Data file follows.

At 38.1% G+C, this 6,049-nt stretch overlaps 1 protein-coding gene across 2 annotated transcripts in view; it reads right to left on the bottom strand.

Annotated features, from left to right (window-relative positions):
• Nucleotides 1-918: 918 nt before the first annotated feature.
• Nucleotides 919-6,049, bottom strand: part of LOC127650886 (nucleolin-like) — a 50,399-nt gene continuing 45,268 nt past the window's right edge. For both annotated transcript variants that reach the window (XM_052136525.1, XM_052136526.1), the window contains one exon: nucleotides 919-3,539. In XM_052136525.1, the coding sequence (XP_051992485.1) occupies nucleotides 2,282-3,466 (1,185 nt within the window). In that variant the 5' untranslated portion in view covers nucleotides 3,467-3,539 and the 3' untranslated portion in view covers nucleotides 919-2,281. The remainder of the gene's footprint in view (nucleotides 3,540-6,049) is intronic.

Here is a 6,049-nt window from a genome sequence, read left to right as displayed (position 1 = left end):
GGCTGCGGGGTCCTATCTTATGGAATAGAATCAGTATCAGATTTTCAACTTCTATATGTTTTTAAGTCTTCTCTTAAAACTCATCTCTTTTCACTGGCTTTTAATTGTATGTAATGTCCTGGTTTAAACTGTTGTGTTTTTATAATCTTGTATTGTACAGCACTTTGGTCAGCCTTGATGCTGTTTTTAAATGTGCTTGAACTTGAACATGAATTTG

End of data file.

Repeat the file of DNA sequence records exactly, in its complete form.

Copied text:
At 38.1% G+C, this 6,049-nt stretch overlaps 1 protein-coding gene across 2 annotated transcripts in view; it reads right to left on the bottom strand.

Annotated features, from left to right (window-relative positions):
• Nucleotides 1-918: 918 nt before the first annotated feature.
• Nucleotides 919-6,049, bottom strand: part of LOC127650886 (nucleolin-like) — a 50,399-nt gene continuing 45,268 nt past the window's right edge. For both annotated transcript variants that reach the window (XM_052136525.1, XM_052136526.1), the window contains one exon: nucleotides 919-3,539. In XM_052136525.1, the coding sequence (XP_051992485.1) occupies nucleotides 2,282-3,466 (1,185 nt within the window). In that variant the 5' untranslated portion in view covers nucleotides 3,467-3,539 and the 3' untranslated portion in view covers nucleotides 919-2,281. The remainder of the gene's footprint in view (nucleotides 3,540-6,049) is intronic.

Here is a 6,049-nt window from a genome sequence, read left to right as displayed (position 1 = left end):
GGCTGCGGGGTCCTATCTTATGGAATAGAATCAGTATCAGATTTTCAACTTCTATATGTTTTTAAGTCTTCTCTTAAAACTCATCTCTTTTCACTGGCTTTTAATTGTATGTAATGTCCTGGTTTAAACTGTTGTGTTTTTATAATCTTGTATTGTACAGCACTTTGGTCAGCCTTGATGCTGTTTTTAAATGTGCTTGAACTTGAACATGAATTTG